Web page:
For Those Who Work With Youth

Evelyn Waugh in A Little Learning made the disconcerting claim that the only reason to take a job teaching young boys was either dire financial straits or because you were homosexual. Cynical Waugh! However, I think he rightly has no illusions about the "sweetness of young people." We're all fallen; we're all nasty in some ways. Contra Rousseau or anyone who might foolishly think that working with young people is all stars and roses, here is one of my favorite quotations.

"Trust no philosopher who does not relish his existence and his thoughts. . . . The voices of culture are too often dull, blank, and soundless . . . at least one classic educator, Rabelais, was a roarer. And nobody could doubt the culture of John Jay Chapman in our time: . . . 'Is the education of the young the whole of life? I hate the young--I'm worn out with them. They absorb you and suck you dry and are vampires and selfish brutes at best. Give me some good old rum-soaked clubmen--who can't be improved and make no moral claims--and let me play checkers with them and look out of the club window and think about what I'll have for dinner.'" --Mark Van Doran, "Liberal Education."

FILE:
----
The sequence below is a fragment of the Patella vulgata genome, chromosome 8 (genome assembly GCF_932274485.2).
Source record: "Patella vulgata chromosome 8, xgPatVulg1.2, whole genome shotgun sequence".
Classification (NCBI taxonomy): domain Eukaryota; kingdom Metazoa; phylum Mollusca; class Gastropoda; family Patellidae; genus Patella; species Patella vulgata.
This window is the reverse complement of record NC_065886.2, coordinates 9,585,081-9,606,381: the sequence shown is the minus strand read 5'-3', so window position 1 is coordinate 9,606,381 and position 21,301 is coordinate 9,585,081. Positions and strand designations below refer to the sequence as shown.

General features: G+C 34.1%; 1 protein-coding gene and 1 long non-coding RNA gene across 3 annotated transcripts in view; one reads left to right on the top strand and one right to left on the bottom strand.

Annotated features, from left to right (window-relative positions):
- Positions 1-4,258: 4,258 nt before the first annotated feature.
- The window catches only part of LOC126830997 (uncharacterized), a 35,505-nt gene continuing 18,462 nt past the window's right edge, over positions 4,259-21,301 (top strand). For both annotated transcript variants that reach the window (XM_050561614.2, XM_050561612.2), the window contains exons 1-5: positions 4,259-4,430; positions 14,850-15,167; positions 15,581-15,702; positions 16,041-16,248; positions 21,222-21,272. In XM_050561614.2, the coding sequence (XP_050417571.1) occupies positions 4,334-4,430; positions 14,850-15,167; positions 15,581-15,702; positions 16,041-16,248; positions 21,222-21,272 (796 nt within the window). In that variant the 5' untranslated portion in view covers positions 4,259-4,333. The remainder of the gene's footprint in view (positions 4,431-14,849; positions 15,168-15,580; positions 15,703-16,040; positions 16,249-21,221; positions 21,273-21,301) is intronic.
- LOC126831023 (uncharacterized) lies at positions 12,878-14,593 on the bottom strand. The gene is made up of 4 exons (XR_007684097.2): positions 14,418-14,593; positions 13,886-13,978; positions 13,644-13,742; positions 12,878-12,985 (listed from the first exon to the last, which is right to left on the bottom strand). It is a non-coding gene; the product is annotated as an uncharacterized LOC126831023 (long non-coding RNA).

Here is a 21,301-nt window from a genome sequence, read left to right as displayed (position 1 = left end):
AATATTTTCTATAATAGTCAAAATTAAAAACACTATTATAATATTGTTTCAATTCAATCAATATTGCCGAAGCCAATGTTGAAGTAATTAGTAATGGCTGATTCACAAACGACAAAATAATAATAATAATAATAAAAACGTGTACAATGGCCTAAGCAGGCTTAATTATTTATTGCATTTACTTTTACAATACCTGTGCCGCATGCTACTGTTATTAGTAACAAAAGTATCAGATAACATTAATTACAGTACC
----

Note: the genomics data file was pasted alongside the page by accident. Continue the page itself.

Apologies to young people, of course! But young people can't be our hobby; we have to serve them because we love them, not because we like them.



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